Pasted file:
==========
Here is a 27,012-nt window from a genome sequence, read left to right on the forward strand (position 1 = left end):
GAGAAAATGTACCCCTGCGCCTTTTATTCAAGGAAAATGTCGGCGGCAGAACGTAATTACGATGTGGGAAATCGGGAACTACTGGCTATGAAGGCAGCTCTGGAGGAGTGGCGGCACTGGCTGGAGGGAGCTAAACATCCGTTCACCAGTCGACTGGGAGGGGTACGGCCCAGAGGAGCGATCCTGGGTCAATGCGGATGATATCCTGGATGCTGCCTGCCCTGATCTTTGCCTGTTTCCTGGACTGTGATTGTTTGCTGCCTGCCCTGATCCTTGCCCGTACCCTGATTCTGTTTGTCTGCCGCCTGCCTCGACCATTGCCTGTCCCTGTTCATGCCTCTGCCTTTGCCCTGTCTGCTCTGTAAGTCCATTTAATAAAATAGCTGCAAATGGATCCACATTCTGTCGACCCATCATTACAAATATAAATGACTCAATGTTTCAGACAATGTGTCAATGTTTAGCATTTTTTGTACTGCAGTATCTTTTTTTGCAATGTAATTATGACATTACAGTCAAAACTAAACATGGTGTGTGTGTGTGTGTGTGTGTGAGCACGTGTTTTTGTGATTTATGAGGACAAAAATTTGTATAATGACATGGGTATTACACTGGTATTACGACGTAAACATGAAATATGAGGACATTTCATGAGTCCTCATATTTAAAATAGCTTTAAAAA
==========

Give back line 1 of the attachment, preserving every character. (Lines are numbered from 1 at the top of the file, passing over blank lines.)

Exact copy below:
Here is a 27,012-nt window from a genome sequence, read left to right on the forward strand (position 1 = left end):